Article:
One of the benefits of being a teacher? Summer vacation! Well, kind of — just because many students have the summer off doesn’t mean that teachers necessarily get to kick back with an Arnold Palmer and a stack of paperbacks.
Instead, summers, for teachers, are often filled with all sorts of career-related activities. Maybe a conference or two. Classes. Continuing education stuff — there’s an entire world of things to keep teachers busy, as you all are well aware.
But for teachers who may be facing the prospect of teaching or otherwise leading classes centered around personal finance and financial literacy, summer can also be a time to bone up on your own personal knowledge of the subject. It’s a tough nut to crack, for many, as we all have our own struggles with finances. It’s a dense, difficult subject. But it can be worth the investment in our own time to try and get up to speed, so that we can not only get our own finances in order, but effectively teach it, too.
That doesn’t mean you need to trudge through textbooks all summer, however. Instead, you can try to get a well-rounded bout of exposure to the subject. With that in mind, we’ve put together some summer suggestions to read, watch, or listen to. In effect, you can think of this as a sort of financial summer school for teachers!
Of course, we also think you should check out Money Vehicle — which is a high school hit for several reasons!
But if you want to spend the summer deepening your financial knowledge, here are some suggestions to get you started.
What to read
The Big Short by Michael Lewis
You’ve likely heard of this one — it’s the inside story of the guys who saw the financial crisis of 2008 and 2009 coming, and positioned themselves accordingly. If you’re still trying to figure out what the heck happened all those years ago (and we’re still living with the consequences!), this is worth a read.
The Lords of Easy Money by Christopher Leonard
Another book that’s particularly pertinent to our current circumstances, this one explains how the Federal Reserve works, and how its role in the post-Great Recession economy led us to a time of high inflation and soaring stock markets.
The Psychology of Money by Morgan Housel
It’s important to learn to think about money, just as it is to learn how to use it. The Psychology of Money delves into how we think about it, and our behaviors surrounding money. It’s complex, but can help shed some serious light on our complicated relationship with money.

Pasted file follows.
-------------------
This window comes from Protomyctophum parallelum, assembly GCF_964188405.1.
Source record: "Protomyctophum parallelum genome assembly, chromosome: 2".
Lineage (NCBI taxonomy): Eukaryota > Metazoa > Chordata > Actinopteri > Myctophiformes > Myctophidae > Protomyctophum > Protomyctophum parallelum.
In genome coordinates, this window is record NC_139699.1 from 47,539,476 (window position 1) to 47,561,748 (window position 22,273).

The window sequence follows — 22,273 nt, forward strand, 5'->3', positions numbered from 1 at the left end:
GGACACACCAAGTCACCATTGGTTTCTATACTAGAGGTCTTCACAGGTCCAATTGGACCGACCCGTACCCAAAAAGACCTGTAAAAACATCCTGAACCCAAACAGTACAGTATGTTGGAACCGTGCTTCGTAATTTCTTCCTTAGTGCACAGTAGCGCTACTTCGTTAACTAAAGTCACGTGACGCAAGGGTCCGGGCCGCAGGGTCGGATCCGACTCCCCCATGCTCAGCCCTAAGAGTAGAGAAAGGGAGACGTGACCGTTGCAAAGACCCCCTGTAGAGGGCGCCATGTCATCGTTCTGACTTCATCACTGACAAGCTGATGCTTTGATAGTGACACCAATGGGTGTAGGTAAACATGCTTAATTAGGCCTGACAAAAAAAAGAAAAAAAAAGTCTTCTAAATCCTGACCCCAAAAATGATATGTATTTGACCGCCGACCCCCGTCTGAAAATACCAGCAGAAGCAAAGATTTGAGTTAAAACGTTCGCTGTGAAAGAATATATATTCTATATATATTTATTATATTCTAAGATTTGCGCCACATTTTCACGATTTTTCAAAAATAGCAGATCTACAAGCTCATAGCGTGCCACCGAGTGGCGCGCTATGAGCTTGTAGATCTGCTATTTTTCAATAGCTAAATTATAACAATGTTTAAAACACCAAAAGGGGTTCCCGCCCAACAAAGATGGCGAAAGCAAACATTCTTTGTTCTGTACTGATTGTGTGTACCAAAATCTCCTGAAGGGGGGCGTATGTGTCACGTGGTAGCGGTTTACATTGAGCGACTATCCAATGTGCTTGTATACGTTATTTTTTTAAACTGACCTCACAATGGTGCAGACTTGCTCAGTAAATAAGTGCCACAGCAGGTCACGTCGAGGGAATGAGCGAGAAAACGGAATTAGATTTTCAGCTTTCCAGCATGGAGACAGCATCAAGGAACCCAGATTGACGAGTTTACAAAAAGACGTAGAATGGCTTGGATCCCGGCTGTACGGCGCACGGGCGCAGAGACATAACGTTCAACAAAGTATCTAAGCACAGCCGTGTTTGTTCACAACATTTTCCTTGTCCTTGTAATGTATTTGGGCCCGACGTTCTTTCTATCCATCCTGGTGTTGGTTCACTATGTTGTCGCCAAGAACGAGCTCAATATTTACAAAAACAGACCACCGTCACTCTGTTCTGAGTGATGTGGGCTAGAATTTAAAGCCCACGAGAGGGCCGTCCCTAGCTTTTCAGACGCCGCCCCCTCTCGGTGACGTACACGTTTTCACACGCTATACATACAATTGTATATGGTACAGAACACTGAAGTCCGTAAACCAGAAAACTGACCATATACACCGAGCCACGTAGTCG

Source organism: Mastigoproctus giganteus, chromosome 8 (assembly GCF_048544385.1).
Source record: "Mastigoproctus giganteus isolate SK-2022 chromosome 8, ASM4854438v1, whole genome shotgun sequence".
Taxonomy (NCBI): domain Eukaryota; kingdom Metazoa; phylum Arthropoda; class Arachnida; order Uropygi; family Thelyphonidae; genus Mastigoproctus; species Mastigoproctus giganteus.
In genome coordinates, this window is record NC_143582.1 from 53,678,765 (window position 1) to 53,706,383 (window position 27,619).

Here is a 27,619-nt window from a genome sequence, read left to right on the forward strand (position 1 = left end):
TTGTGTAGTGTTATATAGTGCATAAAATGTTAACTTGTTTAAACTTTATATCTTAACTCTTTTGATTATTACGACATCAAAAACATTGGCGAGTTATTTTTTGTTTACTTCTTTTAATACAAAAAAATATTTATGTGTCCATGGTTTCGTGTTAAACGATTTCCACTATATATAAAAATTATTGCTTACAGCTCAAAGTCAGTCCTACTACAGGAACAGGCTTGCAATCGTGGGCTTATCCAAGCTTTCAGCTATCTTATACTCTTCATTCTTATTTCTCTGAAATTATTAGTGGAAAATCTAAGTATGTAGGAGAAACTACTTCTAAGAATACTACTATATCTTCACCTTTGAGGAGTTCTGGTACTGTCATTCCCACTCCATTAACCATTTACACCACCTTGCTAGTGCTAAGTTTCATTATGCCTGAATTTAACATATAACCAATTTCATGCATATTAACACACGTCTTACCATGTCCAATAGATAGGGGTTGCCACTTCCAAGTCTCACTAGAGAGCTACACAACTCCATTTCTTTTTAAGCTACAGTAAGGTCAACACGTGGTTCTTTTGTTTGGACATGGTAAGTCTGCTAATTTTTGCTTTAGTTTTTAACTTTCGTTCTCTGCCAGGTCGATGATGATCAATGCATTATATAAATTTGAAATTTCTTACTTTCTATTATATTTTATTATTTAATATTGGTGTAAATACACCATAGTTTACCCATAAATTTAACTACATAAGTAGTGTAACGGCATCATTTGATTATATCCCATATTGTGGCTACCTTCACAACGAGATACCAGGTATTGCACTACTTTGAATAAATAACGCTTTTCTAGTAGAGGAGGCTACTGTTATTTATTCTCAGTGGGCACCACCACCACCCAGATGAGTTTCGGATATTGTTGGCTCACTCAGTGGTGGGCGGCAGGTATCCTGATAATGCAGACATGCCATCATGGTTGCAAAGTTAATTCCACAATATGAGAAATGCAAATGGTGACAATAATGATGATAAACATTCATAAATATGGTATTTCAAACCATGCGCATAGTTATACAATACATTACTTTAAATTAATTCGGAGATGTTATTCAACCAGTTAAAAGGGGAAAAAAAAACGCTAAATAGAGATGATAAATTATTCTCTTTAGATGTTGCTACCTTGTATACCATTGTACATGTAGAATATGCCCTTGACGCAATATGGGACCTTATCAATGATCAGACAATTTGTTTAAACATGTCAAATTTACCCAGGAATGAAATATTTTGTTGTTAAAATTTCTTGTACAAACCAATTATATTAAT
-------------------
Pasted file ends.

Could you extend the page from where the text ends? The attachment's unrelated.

What to watch
Yes, it’s dated (and there was a sequel that came out after the financial crisis that’s worth watching), but this 1980s hit stars Michael Douglas as a high finance guy who utters the famous phrase “greed is good.” A young Charlie Sheen plays his foil — it’s an interesting inside look at Wall Street, or at least a certain time period on Wall Street.
If you want to get angry, this is the movie that’ll do it. It’s actually a documentary about the financial crisis in 2008, and helps piece it all together in a relatively easy-to-follow way. Again, this will help you not only understand what happened 15 years ago, but how it relates to our current economic and financial troubles.
While not focused on money per se, The Corporation does help add some context as to how our financial system works by dissecting a corporate entity. It’s also spawned a sequel.
What to listen to
We’ll make this one easy on you: You can check out some audiobooks, perhaps the audio versions of the books listed above. Or, maybe give some of our recommended financial podcasts a try.
Check out the Money Vehicle textbook — you can find it here on Amazon. And if you like what you see, you can get more content sent directly to your inbox! Sign up for the Money Vehicle Movement Newsletter!
And check out our white paper: “Strategies for Increasing Financial Literacy Rates Among High School and College Students”
More from Money Vehicle: